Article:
Gliomas are the most frequent primary tumors of the brain. Patients with grade IV gliomas (glioblastomas, GBMs) have a very unfavorable prognosis, with a mean survival of 16.6 months. This is due in large part to limitations in surgical resection and to the lack of effective treatments that could avoid the inexorable recurrence of these lethal tumors.
The comprehensive analysis of genomic and epigenomic deregulations in gliomas has shown that it is a heterogeneous disease with distinct tumor subtypes. Mutations in the Isocitrate dehydrogenase 1/2
) genes, for example, generate gliomas with a better clinical prognosis. By contrast, Epidermal growth factor receptor
) alterations have been implicated in the malignant progression of this type of cancer. EGFR
is amplified and/or mutated in nearly 50% of high-grade gliomas, favoring the survival of tumor cells and increasing their proliferative, angiogenic, and invasive capacities [1
]. Other common mutations occur in the p53 pathway, in the Rb regulatory circuit, as well as in other Tyrosine-kinase receptors or in their downstream effectors [3
]. However, even though the research has focused on the characterization of these different genetic alterations, little is known about the interaction between them.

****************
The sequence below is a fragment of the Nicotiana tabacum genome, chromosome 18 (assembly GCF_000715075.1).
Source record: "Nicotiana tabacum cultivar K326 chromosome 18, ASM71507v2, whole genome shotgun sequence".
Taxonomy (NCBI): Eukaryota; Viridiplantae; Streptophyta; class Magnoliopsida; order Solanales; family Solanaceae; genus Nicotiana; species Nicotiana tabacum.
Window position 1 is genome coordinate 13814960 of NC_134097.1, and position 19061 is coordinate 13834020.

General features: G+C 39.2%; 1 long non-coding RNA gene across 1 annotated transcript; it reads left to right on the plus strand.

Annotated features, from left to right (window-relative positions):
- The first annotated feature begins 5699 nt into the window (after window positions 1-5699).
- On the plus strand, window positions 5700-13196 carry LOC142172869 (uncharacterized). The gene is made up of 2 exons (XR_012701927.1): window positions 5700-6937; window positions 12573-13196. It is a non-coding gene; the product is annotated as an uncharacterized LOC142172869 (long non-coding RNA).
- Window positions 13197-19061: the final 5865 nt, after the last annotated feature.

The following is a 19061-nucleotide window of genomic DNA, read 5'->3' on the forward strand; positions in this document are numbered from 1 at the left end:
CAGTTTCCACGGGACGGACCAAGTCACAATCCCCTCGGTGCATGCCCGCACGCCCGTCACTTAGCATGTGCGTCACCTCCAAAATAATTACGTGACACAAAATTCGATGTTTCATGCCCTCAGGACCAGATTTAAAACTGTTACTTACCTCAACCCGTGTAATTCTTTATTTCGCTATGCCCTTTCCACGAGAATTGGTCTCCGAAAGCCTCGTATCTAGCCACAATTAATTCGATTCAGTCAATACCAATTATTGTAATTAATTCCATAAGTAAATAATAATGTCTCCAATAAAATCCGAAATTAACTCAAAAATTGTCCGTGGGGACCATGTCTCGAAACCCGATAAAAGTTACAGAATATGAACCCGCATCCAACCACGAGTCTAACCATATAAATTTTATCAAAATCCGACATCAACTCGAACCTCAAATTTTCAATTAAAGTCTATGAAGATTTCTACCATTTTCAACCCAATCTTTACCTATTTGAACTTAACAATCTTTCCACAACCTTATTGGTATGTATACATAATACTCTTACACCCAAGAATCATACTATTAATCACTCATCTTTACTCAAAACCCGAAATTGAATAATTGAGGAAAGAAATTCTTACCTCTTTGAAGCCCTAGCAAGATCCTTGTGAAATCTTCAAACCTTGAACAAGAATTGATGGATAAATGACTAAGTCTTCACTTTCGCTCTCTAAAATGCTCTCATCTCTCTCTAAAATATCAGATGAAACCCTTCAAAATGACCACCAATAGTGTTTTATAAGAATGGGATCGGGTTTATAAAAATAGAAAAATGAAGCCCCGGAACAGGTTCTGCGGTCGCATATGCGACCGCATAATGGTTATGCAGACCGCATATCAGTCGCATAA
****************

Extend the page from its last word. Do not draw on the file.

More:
Mutations in TP53
are a hallmark of cancer. These mutations abrogate the tumor-suppressor functions of wild-type p53, but they also endow the mutant protein with novel oncogenic activities. One of the gain-of-functions (GOFs) of mutant p53 is related to its capacity to sequester the transcription factor p63, which indirectly results in enhanced recycling of several receptors back to the plasma membrane, boosting the activation of downstream signals such as AKT. This function has been well established for several p53 mutants and different membrane receptors, including EGFR, and has even been demonstrated in GBM [4
]. Among other activities, the presence of stabilized mutant p53 isoforms result in metabolic changes through interaction with Sterol regulatory element-binding proteins (SREBP), promote interaction with DNA damage regulators on the Ataxia telangiectasia mutated (ATM) pathway, or generate resistance to DNA damage by associating with the Nuclear factor Y (NF-Y) [4
]. The detection of TP53
mutations is associated with a worse prognosis for different tumor types. In fact, several therapeutic strategies are being developed to target the stability or the function of the mutant proteins [6
]. Conversely, mutations in TP53
has been attributed to the initial steps of gliomagenesis, where they tend to co-occur with mutations in IDH1/2
, which accumulate in lower-grade gliomas (LGG) and the less aggressive GBMs [3
Consistent with the oncogenic role of EGFR in GBM, the main genetic alterations observed in these tumors are chromosomal amplifications and point mutations, which lead to hyperactivation of the receptor. The latter ones include n
-terminal deletions that relieves the EGFR dependency on extracellular ligands. Additional mechanisms contribute to increase EGFR signaling, like interaction with other receptors and amplification or overexpression of extracellular ligands [1